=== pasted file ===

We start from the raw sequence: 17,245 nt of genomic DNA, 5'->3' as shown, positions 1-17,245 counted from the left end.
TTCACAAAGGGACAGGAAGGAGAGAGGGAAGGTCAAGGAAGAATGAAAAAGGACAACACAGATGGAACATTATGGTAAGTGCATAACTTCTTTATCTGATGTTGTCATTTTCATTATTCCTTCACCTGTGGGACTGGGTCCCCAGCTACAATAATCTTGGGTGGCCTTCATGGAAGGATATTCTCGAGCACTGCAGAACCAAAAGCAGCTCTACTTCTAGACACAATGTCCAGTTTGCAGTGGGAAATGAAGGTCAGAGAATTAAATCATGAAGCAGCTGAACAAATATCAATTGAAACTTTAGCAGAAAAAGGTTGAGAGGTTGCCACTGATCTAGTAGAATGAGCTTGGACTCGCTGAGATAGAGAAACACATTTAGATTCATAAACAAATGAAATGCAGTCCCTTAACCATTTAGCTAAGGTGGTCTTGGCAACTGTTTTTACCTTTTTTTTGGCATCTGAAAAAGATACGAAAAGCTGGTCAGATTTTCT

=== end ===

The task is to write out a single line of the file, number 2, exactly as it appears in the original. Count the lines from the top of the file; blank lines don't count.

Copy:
TTCACAAAGGGACAGGAAGGAGAGAGGGAAGGTCAAGGAAGAATGAAAAAGGACAACACAGATGGAACATTATGGTAAGTGCATAACTTCTTTATCTGATGTTGTCATTTTCATTATTCCTTCACCTGTGGGACTGGGTCCCCAGCTACAATAATCTTGGGTGGCCTTCATGGAAGGATATTCTCGAGCACTGCAGAACCAAAAGCAGCTCTACTTCTAGACACAATGTCCAGTTTGCAGTGGGAAATGAAGGTCAGAGAATTAAATCATGAAGCAGCTGAACAAATATCAATTGAAACTTTAGCAGAAAAAGGTTGAGAGGTTGCCACTGATCTAGTAGAATGAGCTTGGACTCGCTGAGATAGAGAAACACATTTAGATTCATAAACAAATGAAATGCAGTCCCTTAACCATTTAGCTAAGGTGGTCTTGGCAACTGTTTTTACCTTTTTTTTGGCATCTGAAAAAGATACGAAAAGCTGGTCAGATTTTCT